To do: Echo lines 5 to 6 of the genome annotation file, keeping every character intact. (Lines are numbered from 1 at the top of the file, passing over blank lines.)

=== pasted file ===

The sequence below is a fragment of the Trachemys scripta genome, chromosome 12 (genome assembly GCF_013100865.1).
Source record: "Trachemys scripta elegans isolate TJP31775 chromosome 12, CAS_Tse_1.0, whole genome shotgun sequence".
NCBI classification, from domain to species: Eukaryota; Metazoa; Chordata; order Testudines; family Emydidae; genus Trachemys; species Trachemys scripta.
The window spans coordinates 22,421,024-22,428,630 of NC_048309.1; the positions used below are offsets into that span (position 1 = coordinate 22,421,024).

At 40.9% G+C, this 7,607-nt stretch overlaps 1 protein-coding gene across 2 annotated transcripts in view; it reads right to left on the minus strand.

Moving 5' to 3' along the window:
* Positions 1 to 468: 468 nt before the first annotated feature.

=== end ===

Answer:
At 40.9% G+C, this 7,607-nt stretch overlaps 1 protein-coding gene across 2 annotated transcripts in view; it reads right to left on the minus strand.

Moving 5' to 3' along the window: